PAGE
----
The Loving Cup: A Novel of Cornwall 1813-1815. London, Collins, 1984; New York, Doubleday, 1985.
The Green Flash. London, Collins, 1986; New York, Random House, 1987.
Cameo. London, Collins, 1988.
The Twisted Sword: A Novel of Cornwall 1815-1816. London, Chapmans, 1990; New York, Carroll and Graf, 1991.
Stephanie. London, Chapmans, 1992; New York, Carroll and Graf, 1993.
Tremor. London, Macmillan, 1995; New York, St. Martin's Press, 1995.
The Japanese Girl and Other Stories. London, Collins, 1971; NewYork, Doubleday, 1972; selection, as The Cornish Farm, Bath, Chivers, 1982.
Uncollected Short Stories
"The Circus," in Winter's Crimes 6, edited by George Hardinge. London, Macmillan, and New York, St. Martin's Press, 1974.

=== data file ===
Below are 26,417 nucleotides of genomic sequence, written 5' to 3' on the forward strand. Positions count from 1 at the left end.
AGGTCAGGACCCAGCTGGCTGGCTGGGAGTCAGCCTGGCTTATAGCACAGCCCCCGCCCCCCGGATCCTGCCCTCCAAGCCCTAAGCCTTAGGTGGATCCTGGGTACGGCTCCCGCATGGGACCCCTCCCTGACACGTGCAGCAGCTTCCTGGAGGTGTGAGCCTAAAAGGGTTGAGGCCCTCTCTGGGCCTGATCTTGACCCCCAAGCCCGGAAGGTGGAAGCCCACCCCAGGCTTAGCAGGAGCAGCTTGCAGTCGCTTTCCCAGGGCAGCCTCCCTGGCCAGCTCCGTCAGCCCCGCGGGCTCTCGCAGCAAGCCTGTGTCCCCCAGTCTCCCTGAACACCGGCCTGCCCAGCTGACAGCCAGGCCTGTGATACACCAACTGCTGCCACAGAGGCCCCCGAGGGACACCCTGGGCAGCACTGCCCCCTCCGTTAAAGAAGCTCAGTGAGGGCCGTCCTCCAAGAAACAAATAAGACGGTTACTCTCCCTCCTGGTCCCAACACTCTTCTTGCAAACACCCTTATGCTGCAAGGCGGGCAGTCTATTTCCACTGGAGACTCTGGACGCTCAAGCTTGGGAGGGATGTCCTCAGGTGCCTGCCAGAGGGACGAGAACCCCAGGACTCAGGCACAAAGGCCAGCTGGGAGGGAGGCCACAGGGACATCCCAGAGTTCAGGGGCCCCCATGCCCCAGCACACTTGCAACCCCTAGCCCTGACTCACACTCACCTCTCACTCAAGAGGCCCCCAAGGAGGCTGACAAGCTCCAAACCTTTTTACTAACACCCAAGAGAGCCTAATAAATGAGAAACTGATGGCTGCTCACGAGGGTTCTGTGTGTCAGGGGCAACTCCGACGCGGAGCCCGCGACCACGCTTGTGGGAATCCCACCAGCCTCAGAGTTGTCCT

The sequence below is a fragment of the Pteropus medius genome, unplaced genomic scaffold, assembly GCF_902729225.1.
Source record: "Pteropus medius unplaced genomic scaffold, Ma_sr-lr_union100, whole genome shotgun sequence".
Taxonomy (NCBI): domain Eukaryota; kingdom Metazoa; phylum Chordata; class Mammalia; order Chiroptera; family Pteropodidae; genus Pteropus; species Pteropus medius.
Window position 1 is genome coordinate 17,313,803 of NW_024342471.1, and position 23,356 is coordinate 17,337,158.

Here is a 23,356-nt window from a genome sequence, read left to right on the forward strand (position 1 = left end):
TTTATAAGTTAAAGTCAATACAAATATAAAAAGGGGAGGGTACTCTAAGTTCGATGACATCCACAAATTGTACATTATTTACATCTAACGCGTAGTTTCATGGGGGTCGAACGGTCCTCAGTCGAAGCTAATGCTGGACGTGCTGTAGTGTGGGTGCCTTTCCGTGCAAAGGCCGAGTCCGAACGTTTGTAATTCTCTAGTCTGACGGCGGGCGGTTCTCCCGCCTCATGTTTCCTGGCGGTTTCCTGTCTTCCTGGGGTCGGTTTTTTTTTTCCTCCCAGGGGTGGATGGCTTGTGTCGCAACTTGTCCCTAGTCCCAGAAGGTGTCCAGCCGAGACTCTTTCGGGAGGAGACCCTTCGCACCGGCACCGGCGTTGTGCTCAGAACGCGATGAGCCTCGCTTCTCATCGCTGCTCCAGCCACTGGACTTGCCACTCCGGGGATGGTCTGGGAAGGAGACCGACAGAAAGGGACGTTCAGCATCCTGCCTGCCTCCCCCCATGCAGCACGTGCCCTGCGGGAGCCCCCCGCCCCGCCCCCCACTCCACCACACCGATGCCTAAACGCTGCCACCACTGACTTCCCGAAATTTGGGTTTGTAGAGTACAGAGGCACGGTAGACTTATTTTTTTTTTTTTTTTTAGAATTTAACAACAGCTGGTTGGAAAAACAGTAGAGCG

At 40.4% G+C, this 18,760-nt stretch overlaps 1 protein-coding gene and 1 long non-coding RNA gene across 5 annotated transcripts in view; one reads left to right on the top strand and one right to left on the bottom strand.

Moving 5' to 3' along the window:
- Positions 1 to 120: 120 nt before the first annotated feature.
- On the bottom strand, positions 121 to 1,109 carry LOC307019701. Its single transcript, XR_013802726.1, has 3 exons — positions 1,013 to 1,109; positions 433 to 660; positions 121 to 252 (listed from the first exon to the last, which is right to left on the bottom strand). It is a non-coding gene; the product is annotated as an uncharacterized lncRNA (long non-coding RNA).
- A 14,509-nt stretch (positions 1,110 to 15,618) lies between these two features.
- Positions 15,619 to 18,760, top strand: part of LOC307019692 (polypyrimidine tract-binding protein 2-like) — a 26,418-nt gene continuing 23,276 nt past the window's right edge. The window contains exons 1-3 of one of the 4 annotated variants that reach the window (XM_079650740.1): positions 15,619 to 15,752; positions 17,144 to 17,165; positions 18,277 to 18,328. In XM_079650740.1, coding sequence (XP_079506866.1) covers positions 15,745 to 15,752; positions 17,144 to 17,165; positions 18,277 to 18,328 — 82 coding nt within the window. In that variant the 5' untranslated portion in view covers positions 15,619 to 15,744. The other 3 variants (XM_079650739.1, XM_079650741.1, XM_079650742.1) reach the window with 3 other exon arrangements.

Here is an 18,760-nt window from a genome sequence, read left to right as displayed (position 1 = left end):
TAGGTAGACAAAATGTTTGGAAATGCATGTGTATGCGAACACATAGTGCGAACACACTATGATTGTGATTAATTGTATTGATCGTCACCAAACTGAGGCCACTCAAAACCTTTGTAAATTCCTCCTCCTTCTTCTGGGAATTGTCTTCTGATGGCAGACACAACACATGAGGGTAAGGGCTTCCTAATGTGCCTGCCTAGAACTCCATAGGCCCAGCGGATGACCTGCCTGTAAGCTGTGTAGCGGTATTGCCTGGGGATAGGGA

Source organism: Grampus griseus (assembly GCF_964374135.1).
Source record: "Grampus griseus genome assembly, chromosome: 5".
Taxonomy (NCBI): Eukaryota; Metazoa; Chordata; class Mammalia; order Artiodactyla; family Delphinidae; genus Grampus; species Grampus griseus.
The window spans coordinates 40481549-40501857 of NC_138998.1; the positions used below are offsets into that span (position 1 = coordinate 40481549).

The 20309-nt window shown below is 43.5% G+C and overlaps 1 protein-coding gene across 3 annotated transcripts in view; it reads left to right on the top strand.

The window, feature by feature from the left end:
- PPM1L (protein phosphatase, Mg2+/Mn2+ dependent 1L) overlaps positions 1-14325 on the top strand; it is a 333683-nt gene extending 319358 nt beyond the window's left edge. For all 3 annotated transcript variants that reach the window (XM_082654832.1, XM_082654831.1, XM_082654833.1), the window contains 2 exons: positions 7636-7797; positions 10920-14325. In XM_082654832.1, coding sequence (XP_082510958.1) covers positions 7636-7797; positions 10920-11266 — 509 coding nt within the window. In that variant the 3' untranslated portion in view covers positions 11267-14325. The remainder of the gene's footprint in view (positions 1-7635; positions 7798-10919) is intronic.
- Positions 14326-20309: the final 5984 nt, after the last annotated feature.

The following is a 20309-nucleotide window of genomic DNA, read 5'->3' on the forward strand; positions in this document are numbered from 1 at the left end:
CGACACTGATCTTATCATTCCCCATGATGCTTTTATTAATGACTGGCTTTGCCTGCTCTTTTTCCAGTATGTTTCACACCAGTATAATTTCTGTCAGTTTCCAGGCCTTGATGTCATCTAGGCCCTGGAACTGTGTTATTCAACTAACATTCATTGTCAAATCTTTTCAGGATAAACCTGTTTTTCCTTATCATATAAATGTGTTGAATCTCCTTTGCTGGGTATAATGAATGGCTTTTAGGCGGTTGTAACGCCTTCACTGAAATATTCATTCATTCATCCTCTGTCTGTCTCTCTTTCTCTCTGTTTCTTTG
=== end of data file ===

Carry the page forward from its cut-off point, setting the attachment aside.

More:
"Nothing in the Library," in Winter's Crimes 19, edited by HilaryHale. London, Macmillan, 1987.
Shadow Play (produced Salisbury, 1978).
Circumstantial Evidence (produced Guildford, Surrey, 1979).
Take My Life, with Valerie Taylor and Margaret Kennedy, 1948; Night Without Stars, 1951.
Sleeping Partner, 1967.
The Spanish Armadas. London, Collins, and New York, Doubleday, 1972.
Poldark's Cornwall, photographs by Simon McBride. London, BodleyHead, 1983.*
Winston Graham comments:
I look on myself simply as a novelist. I have written—always—what I wanted to write and not what I thought people might want me to write. Reading for me has always been in the first place a matter of enjoyment—otherwise I don't read—and therefore I would expect other people to read my books for the enjoyment they found in them—or not at all. Profit from reading a novel should always be a byproduct. The essence to me of style is simplicity, and while I admit there are depths of thought too complex for easy expression, I would despise myself for using complexity of expression where simplicity will do.